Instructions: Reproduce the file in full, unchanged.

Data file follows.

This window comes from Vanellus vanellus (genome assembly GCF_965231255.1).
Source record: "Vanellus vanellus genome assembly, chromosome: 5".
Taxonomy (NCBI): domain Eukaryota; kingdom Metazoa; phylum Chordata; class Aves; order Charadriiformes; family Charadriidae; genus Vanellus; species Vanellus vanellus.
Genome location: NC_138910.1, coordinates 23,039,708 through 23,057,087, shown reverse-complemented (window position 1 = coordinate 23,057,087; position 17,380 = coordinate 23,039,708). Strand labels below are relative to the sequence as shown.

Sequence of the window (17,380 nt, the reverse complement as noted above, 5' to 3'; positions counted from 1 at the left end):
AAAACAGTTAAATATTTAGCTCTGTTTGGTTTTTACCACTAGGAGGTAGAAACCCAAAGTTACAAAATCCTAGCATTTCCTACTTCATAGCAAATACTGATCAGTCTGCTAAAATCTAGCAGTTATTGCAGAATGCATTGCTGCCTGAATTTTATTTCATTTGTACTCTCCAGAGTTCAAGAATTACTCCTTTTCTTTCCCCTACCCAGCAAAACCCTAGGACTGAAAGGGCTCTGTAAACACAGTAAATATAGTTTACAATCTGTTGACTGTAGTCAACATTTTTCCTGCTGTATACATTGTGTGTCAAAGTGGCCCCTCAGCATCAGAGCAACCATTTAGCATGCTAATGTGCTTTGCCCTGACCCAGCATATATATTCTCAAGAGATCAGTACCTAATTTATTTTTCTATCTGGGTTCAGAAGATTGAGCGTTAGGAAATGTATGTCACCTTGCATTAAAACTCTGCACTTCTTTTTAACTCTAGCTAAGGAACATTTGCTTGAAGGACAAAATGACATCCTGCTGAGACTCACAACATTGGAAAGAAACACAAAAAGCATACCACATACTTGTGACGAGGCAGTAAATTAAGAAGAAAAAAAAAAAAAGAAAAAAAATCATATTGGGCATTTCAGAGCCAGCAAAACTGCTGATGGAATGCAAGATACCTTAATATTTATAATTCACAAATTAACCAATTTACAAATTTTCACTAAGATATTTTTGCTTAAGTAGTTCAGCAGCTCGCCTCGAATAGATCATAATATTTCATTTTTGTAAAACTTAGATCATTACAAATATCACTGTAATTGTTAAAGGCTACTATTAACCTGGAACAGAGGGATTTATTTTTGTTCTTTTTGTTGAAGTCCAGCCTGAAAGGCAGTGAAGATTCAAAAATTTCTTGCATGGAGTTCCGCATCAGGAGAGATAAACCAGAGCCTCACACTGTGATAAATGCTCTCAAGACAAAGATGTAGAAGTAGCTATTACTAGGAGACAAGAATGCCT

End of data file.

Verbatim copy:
This window comes from Vanellus vanellus (genome assembly GCF_965231255.1).
Source record: "Vanellus vanellus genome assembly, chromosome: 5".
Taxonomy (NCBI): domain Eukaryota; kingdom Metazoa; phylum Chordata; class Aves; order Charadriiformes; family Charadriidae; genus Vanellus; species Vanellus vanellus.
Genome location: NC_138910.1, coordinates 23,039,708 through 23,057,087, shown reverse-complemented (window position 1 = coordinate 23,057,087; position 17,380 = coordinate 23,039,708). Strand labels below are relative to the sequence as shown.

Sequence of the window (17,380 nt, the reverse complement as noted above, 5' to 3'; positions counted from 1 at the left end):
AAAACAGTTAAATATTTAGCTCTGTTTGGTTTTTACCACTAGGAGGTAGAAACCCAAAGTTACAAAATCCTAGCATTTCCTACTTCATAGCAAATACTGATCAGTCTGCTAAAATCTAGCAGTTATTGCAGAATGCATTGCTGCCTGAATTTTATTTCATTTGTACTCTCCAGAGTTCAAGAATTACTCCTTTTCTTTCCCCTACCCAGCAAAACCCTAGGACTGAAAGGGCTCTGTAAACACAGTAAATATAGTTTACAATCTGTTGACTGTAGTCAACATTTTTCCTGCTGTATACATTGTGTGTCAAAGTGGCCCCTCAGCATCAGAGCAACCATTTAGCATGCTAATGTGCTTTGCCCTGACCCAGCATATATATTCTCAAGAGATCAGTACCTAATTTATTTTTCTATCTGGGTTCAGAAGATTGAGCGTTAGGAAATGTATGTCACCTTGCATTAAAACTCTGCACTTCTTTTTAACTCTAGCTAAGGAACATTTGCTTGAAGGACAAAATGACATCCTGCTGAGACTCACAACATTGGAAAGAAACACAAAAAGCATACCACATACTTGTGACGAGGCAGTAAATTAAGAAGAAAAAAAAAAAAAGAAAAAAAATCATATTGGGCATTTCAGAGCCAGCAAAACTGCTGATGGAATGCAAGATACCTTAATATTTATAATTCACAAATTAACCAATTTACAAATTTTCACTAAGATATTTTTGCTTAAGTAGTTCAGCAGCTCGCCTCGAATAGATCATAATATTTCATTTTTGTAAAACTTAGATCATTACAAATATCACTGTAATTGTTAAAGGCTACTATTAACCTGGAACAGAGGGATTTATTTTTGTTCTTTTTGTTGAAGTCCAGCCTGAAAGGCAGTGAAGATTCAAAAATTTCTTGCATGGAGTTCCGCATCAGGAGAGATAAACCAGAGCCTCACACTGTGATAAATGCTCTCAAGACAAAGATGTAGAAGTAGCTATTACTAGGAGACAAGAATGCCT